"The minimum predicted age for a natural age
of weaning in humans is 2.5 years, with a maximum of 7.0 years."
( http://www.kathydettwyler.org/detwean.html )
Check out with whole article, it is quite fascinating. Anyhow, a woman may need to stop breastfeeding much earlier than this for all sorts of reasons, and she should not be judged in any way, but she should be made all accommodations possible. Many jobs, especially state and government jobs in the U.S. require that accommodations for breastfeeding mothers be made including lactation rooms, breaks to pump on and sometimes even a breastpump.
I've come across articles that poo-poo the science behind breastfeeding. They simply cast doubt on just how much better breastmilk is vs. formula. Honestly, I can understand wanting to wean, especially if those other Moms have felt as crummy as I have. I have had an extremely understanding and supportive family and job,which helped immensely. There I times I wanted to wean earlier, but something always stopped me, those hormones/instincts told me to keep going, and honestly, I've been helpless against that.
However, this is my son, aside from those instincts to continue, I figured, if there was any chance that those antibodies were helping him through this last, aweful, flu season, I should continue. We know breastmilk has antibodies that help your sick kiddo, it doesn't really matter to me how much they help him, but that they do. By next flu season, he will be on his own.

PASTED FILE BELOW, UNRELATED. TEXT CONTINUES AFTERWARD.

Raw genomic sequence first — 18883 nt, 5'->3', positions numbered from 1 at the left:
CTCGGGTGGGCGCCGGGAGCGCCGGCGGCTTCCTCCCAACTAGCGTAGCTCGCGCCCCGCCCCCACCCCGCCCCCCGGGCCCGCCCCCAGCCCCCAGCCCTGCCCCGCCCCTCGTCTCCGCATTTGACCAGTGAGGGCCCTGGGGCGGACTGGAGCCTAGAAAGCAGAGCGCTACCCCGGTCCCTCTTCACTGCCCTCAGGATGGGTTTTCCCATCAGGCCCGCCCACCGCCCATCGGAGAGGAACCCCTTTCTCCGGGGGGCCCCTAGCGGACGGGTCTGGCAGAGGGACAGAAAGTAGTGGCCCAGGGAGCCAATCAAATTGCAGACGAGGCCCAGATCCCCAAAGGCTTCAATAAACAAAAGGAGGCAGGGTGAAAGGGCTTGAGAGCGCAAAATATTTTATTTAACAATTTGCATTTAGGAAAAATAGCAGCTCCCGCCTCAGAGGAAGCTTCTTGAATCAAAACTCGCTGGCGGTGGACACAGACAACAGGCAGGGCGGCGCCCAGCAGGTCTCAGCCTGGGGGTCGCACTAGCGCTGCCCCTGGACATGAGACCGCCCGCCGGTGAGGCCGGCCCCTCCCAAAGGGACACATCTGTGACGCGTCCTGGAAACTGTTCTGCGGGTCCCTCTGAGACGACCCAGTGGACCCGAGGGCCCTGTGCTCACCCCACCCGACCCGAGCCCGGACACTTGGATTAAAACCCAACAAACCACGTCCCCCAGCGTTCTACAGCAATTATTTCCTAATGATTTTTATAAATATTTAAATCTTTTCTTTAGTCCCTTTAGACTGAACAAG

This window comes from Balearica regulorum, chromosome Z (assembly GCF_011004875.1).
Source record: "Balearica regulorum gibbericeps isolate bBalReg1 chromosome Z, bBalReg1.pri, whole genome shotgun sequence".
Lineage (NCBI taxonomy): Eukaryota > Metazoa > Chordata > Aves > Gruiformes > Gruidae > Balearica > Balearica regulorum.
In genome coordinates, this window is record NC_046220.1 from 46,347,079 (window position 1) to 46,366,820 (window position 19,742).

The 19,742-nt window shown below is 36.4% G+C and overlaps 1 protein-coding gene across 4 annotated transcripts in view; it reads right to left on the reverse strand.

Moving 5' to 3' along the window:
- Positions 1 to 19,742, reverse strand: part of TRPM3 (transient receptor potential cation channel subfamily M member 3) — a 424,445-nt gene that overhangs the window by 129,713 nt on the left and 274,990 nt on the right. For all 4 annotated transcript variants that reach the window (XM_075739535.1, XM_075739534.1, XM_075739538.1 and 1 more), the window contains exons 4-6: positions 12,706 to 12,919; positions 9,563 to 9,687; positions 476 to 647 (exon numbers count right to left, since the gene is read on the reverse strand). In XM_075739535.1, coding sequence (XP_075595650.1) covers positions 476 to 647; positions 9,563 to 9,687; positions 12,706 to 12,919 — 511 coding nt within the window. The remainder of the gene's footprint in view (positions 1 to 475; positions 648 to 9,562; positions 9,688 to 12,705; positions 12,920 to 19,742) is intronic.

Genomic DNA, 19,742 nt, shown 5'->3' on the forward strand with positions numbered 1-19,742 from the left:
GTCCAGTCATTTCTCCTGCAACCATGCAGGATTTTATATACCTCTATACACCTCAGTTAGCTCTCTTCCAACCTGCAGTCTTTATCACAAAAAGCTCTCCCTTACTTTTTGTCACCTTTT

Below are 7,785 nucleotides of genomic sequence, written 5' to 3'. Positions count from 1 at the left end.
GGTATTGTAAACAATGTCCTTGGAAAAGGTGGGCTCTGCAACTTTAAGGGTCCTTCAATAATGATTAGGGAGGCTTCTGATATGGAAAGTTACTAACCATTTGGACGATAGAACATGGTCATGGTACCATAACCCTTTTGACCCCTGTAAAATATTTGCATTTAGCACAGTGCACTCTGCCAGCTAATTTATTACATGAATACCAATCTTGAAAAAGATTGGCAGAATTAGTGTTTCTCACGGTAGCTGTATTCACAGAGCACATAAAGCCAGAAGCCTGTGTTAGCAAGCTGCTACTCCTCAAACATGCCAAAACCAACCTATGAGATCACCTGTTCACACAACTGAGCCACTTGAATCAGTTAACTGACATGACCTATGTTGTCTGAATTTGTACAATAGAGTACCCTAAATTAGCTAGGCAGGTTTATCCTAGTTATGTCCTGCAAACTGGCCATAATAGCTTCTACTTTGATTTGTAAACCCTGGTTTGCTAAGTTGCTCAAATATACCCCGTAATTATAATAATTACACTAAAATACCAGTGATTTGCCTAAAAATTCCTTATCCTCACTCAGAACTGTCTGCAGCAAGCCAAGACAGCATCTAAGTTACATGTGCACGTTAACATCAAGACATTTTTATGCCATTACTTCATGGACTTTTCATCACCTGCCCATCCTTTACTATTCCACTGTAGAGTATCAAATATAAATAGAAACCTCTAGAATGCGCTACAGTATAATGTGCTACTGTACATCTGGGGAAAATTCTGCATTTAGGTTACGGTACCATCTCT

Make no mistake that breastfeeding causes a woman to be "more tied down" to her child and that she will be getting up more at night.
It seems to be the consensus among breastfeeding mothers that their children seem to get up more at night than formula fed babies. Who really knows if this is true? Formula doesn't break down as fast as breast milk, it is possible that formula fed babies don't feel hungry for longer. However, something I and some friends noticed is that if you pump before bed, and bottle feed the baby expressed breast milk, they seem to sleep longer too.
Perhaps the baby gets too cozy and falls asleep before they are full when they are latched onto the breast, or perhaps it is simply easier to get the milk from a bottle and they drink more at a time (and thus sleep longer).
Something important to note. If you're having huge sleeping troubles, try the expressed breastmilk bottle before bed. Just note, if you just bottle feed expressed breastmilk and never put the babe to breast, you will probably dry up your milk supply eventually. Every woman is different, but this seems to be most common outcome.
Bottle feeding expressed breastmilk is part of what I mean by accommodations for the Mother. You might as well try and see if it helps. On the other hand, if you are a single parent and you have to be at work the next morning and you find out your baby sleeps when they get formula, really, who can blame you? Mom has to be able to function, and while I had the luxury of stumbling out of bed and being able to fumble around the house during the day, some people are expected to think and function at a higher level, and bring in income. But before you call it quits, if you have the opportunity, why not give it a shot?
Enough for today, I could probably spend all day writing on the topic.